Maigret and the Headless Corpse
PublisherPenguin Classics
Date Published07 September 2017
Price£ 7.99

Maigret and the Headless Corpse

by Georges Simenon

A dismembered body, found in the Canal St-Martin, presents Maigret with a thoroughly baffling case involving a taciturn woman. And the examining magistrate wants quick results.


Two boatmen, having overloaded their barge, are finding difficulty in getting through a lock on the canal. As they struggle to push the barge off they find that something has become entangled in the propeller. It turns out to be a man’s arm wrapped in a newspaper.

The news of the find reaches Lucas and Janvier in the office at 7 o’clock in the morning. It surprises them because, whilst a dismembered body is occasionally found in the canal, never before has it been that of a man. Normally it turns out to be a low-class prostitute who had been out late at night.

When Maigret receives the news at home he decides to walk to the lock and asks for Lapointe to meet him there. It isn’t long before the diver, who had been called in by the police, finds other parts of the body, but not the head. Clearly it has been disposed of elsewhere in order to cause a problem with identification.

Then Maigret has a slice of luck that puts the investigation on the right track. He is with Lapointe in Popaul’s bar near where the limb was found and wants to make a call to the prosecutor’s office. However, the bar lacks a booth, the phone being simply on the wall, and, since he wants to ensure the call is private, he and Lapointe go in search of a bistro with a private phone booth. They find one further along the canal bank and the woman behind the bar turns out to be important to the case.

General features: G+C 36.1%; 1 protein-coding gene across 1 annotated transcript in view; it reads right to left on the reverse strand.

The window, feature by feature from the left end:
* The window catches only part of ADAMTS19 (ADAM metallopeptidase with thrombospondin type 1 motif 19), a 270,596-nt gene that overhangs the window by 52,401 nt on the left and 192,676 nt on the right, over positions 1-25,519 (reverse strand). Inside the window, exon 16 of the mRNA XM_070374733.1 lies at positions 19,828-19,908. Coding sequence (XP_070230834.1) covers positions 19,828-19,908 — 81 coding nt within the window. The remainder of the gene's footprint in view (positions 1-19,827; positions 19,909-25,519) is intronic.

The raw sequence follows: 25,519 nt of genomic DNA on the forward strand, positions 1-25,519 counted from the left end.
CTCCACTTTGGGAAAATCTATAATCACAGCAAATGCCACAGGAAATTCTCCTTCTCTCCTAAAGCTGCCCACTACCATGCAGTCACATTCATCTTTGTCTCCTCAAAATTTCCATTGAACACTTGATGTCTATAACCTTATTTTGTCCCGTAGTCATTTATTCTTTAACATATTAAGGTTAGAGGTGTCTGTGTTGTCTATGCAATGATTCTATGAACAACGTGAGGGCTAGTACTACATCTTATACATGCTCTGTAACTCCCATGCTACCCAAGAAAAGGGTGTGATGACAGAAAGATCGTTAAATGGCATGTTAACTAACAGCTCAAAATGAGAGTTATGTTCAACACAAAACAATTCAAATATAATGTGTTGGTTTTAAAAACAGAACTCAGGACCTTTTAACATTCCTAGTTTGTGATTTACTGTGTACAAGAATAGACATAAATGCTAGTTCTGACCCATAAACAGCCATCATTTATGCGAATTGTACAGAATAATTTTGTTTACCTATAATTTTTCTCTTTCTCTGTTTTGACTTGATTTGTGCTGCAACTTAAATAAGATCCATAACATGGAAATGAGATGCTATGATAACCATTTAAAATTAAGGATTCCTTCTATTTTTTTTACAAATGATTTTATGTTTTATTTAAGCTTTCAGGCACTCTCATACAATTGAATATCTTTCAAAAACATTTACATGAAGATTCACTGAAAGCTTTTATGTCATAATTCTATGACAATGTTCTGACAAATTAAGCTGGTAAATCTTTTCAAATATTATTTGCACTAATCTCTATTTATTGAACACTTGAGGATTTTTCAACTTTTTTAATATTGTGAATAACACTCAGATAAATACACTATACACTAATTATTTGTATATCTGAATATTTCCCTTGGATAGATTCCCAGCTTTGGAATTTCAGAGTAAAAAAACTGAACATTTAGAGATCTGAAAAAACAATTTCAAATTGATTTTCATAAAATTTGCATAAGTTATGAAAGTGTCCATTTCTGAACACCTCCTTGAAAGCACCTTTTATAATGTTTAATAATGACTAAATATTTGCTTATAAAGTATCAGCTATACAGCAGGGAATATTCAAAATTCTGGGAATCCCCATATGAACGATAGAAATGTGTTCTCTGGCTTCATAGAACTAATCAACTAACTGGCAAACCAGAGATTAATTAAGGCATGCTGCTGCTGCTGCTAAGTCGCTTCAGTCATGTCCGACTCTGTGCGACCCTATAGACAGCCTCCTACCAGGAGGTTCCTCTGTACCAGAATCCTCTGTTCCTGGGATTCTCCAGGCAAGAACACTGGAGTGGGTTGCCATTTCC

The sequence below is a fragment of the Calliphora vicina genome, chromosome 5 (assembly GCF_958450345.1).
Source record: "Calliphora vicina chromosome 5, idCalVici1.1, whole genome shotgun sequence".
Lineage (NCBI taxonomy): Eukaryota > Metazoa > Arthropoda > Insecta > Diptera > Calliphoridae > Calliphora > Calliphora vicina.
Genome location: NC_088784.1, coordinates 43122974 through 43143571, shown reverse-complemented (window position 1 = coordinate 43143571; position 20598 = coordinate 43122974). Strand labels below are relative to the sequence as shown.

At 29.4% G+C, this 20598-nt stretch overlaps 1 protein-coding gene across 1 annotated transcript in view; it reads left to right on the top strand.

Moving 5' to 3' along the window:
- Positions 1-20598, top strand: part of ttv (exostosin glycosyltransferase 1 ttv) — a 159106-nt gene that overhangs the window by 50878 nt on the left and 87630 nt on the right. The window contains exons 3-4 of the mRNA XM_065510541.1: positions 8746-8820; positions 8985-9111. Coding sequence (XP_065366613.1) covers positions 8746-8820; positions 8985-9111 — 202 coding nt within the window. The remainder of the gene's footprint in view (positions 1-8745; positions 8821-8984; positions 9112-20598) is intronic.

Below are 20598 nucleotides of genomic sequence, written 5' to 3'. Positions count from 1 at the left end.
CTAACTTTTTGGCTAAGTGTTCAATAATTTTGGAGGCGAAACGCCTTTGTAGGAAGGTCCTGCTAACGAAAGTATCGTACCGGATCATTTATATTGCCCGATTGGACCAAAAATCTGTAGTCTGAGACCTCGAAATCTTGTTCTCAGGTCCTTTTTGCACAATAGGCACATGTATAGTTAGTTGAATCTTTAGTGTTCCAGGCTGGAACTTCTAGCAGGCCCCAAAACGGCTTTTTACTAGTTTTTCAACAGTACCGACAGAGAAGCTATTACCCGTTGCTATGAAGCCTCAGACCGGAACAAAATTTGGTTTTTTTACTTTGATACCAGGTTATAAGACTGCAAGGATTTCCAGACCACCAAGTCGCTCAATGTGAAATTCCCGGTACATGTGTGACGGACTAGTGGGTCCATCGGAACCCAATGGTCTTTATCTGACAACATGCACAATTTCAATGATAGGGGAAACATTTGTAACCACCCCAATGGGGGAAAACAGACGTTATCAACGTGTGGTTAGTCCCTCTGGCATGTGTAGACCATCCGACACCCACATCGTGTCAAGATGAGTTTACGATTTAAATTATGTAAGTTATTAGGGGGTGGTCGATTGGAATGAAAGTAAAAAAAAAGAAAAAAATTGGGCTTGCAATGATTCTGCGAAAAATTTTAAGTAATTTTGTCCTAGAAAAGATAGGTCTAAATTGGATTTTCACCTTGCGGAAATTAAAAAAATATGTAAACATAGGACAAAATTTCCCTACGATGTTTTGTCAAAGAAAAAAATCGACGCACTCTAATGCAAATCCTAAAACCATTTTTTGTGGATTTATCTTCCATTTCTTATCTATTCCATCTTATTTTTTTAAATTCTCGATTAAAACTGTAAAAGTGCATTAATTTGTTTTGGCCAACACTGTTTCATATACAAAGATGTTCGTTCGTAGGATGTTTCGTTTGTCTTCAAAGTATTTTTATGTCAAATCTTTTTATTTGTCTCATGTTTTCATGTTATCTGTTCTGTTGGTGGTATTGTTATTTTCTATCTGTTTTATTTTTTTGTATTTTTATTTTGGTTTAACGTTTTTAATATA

Maigret has never met anybody quite like her. She gives the impression of having once been very pretty but now she appears to him totally weary, almost oblivious of what is going on around her. Nothing seems either to please or displease her. She answers Maigret’s questions instantly, almost mechanically, and never gives any more information than the question requires.

When he finds out that her husband is missing Maigret becomes interested and begins to question her further, having discovered from other sources that her husband goes out every afternoon – giving her an opportunity to entertain men in her kitchen. She willingly admits this and appears not to be in any way ashamed of it. When she tells Maigret that her husband is away ordering wine his interest in her increases, as does his curiosity that she could be so world-weary.

This is one of those Maigret novels in which there is little action and where the interest lies primarily in the psychology of the people involved. Maigret somehow feels that he can do something to help the woman and there is just a suggestion that he might be romantically involved.

The story that eventually emerges is quite unexpected and utterly sad. Not unusually in a Simenon novel, we find young disappointed dreams leading to a gradual disillusionment with life as a whole. People go through the motions of living but there is no joy, nothing in which they can rejoice. Life is empty but, unfortunately, it goes on.

Reviewed 09 June 2018 by Arnold Taylor